(Article provided by Outbound Engine 2017)
Like estate planning, long-term care insurance is a critical component of a financially secure future, but many people tend to put it off or actively avoid it. Planning ahead helps you avoid burdening your family and loved ones with the mental and financial costs of providing care. Read on for more about adding a long-term care policy to your overall wealth portfolio and what to consider along the way.
Chances are high you may benefit from this coverage. Thanks to modern medicine, we're living longer than ever. But that also means we're more susceptible to cognitive impairment as we age, and that often makes daily activities difficult enough to require assistance. Hiring help to perform activities of daily living can be costly, particularly if conditions persist indefinitely, since Medicare payments cease if your stay in a skilled nursing facility exceeds 100 days. From Day 101 on, you will be responsible for all costs.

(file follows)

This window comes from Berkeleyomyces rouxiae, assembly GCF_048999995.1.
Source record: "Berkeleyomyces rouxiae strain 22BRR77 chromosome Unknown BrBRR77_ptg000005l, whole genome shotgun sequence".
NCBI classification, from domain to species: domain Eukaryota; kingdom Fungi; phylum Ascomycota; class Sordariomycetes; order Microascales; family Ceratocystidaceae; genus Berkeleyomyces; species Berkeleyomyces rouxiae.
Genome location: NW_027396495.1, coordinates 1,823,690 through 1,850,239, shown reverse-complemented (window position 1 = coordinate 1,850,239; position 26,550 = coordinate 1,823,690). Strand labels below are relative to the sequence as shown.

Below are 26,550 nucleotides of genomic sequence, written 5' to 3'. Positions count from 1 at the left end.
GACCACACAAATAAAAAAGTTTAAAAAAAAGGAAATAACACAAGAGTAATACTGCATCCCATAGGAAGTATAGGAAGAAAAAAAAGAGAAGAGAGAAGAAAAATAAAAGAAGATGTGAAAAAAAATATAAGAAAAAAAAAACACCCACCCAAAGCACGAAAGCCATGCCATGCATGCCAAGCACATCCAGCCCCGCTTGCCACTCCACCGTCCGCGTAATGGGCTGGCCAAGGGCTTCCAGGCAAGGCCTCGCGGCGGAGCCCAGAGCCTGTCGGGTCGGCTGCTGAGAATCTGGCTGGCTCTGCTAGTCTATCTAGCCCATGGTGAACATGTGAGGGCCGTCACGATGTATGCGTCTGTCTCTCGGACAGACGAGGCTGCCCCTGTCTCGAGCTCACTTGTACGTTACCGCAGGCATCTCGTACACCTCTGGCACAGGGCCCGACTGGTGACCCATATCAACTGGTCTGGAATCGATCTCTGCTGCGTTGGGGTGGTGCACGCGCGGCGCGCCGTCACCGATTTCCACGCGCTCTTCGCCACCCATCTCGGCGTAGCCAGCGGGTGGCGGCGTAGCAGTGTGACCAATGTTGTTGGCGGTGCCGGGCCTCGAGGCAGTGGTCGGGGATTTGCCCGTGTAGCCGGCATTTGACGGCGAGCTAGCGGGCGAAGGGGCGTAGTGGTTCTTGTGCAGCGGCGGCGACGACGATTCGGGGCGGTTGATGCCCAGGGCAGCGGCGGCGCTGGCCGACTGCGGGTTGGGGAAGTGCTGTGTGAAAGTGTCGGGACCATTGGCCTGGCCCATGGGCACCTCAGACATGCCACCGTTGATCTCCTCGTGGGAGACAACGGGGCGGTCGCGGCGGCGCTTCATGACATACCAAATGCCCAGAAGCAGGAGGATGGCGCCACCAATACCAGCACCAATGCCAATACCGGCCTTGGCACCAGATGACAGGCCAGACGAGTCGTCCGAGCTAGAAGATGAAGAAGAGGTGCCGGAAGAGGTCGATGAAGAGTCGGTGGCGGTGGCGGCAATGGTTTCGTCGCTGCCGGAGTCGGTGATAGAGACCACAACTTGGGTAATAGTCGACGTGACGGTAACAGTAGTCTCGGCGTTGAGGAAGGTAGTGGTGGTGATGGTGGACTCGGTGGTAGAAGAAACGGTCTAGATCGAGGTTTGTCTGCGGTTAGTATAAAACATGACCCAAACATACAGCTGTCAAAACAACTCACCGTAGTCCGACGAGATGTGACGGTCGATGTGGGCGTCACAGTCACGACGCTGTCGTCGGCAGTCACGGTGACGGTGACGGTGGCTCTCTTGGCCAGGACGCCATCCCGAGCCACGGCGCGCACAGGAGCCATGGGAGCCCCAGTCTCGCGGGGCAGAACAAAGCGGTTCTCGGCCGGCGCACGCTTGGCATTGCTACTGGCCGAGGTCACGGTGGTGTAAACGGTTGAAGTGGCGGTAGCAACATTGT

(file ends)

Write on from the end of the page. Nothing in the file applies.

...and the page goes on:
Long-term care insurance policies aren't getting better. The unfortunate reality is that this kind of coverage is an increasing loss leader for insurance companies. When long-term care is needed, it's usually necessary until death, which means extended payout periods for insurance companies. Fewer companies offer long-term care contracts, and many of those who do have significantly increased premiums on existing policies. If you're interested in long-term care coverage, consider shopping sooner rather than later.
Buy early, or put an alternative plan in place. Those in their 30s and 40s with a few decades to spare may look into alternate ways of paying for long-term care. Having more options to address future needs, like a health savings account or long-term care annuities, can provide security and flexibility as the insurance industry continues to evolve.
Before biting the bullet on long-term care coverage, weigh your options to come up with the strategy that best fits your lifestyle and needs.